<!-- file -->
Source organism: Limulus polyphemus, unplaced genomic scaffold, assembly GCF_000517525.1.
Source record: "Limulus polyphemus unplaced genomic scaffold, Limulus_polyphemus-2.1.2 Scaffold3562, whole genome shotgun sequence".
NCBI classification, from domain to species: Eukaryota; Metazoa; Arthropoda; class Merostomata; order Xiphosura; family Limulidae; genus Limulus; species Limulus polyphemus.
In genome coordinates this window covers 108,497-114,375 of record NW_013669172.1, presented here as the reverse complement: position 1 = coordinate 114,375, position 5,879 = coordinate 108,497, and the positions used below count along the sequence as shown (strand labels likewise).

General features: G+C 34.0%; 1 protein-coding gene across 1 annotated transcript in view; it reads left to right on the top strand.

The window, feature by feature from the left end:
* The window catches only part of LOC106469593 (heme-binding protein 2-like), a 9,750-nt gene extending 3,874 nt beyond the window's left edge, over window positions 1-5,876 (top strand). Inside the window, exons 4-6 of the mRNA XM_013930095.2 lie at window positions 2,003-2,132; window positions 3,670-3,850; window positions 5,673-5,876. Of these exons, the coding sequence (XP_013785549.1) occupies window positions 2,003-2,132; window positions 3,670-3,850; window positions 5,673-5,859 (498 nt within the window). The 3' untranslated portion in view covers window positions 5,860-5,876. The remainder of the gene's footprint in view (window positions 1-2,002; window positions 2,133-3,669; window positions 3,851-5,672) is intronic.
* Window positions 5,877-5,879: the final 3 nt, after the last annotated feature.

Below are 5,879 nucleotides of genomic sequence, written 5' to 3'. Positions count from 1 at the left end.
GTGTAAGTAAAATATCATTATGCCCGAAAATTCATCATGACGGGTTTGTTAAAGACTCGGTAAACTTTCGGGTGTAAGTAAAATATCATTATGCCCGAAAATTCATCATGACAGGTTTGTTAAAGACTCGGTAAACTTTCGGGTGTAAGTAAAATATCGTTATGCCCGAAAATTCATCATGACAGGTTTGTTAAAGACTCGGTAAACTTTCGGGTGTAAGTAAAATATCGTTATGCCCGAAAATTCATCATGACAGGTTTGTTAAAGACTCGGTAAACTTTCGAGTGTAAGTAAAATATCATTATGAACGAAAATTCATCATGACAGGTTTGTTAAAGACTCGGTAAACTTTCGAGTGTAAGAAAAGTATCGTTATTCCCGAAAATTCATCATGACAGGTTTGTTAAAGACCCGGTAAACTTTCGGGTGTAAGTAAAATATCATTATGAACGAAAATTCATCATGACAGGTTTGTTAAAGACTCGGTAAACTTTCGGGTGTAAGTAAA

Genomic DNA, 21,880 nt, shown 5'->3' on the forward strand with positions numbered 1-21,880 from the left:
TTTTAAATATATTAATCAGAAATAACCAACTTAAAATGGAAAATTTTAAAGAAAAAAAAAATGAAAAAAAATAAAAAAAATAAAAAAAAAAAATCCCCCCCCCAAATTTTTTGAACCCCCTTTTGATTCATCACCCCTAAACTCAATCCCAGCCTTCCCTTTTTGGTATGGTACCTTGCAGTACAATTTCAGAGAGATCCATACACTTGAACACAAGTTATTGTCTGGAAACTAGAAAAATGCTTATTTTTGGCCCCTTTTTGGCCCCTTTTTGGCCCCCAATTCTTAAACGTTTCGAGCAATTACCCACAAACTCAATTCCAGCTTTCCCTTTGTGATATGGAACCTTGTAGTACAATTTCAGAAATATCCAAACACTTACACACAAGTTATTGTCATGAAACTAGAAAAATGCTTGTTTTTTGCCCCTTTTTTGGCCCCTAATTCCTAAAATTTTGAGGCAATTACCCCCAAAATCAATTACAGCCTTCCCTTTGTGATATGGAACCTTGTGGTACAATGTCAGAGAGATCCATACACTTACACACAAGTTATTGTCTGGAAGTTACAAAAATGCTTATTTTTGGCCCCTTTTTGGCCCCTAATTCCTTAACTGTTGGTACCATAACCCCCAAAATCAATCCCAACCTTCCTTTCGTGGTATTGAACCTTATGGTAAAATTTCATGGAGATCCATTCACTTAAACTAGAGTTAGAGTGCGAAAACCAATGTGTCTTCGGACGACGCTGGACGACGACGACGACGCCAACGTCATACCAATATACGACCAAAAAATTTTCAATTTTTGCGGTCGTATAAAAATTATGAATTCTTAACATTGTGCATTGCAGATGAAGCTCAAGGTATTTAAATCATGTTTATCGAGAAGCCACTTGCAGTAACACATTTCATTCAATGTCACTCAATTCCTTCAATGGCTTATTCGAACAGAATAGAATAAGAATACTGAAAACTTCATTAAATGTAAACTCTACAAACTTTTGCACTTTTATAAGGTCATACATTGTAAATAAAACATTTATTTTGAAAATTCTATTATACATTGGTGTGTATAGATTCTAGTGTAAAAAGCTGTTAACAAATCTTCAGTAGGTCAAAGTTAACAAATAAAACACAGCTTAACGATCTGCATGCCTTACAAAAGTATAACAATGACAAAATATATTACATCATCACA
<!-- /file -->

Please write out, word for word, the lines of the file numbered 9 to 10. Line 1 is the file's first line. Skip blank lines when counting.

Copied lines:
Below are 5,879 nucleotides of genomic sequence, written 5' to 3'. Positions count from 1 at the left end.
GTGTAAGTAAAATATCATTATGCCCGAAAATTCATCATGACGGGTTTGTTAAAGACTCGGTAAACTTTCGGGTGTAAGTAAAATATCATTATGCCCGAAAATTCATCATGACAGGTTTGTTAAAGACTCGGTAAACTTTCGGGTGTAAGTAAAATATCGTTATGCCCGAAAATTCATCATGACAGGTTTGTTAAAGACTCGGTAAACTTTCGGGTGTAAGTAAAATATCGTTATGCCCGAAAATTCATCATGACAGGTTTGTTAAAGACTCGGTAAACTTTCGAGTGTAAGTAAAATATCATTATGAACGAAAATTCATCATGACAGGTTTGTTAAAGACTCGGTAAACTTTCGAGTGTAAGAAAAGTATCGTTATTCCCGAAAATTCATCATGACAGGTTTGTTAAAGACCCGGTAAACTTTCGGGTGTAAGTAAAATATCATTATGAACGAAAATTCATCATGACAGGTTTGTTAAAGACTCGGTAAACTTTCGGGTGTAAGTAAA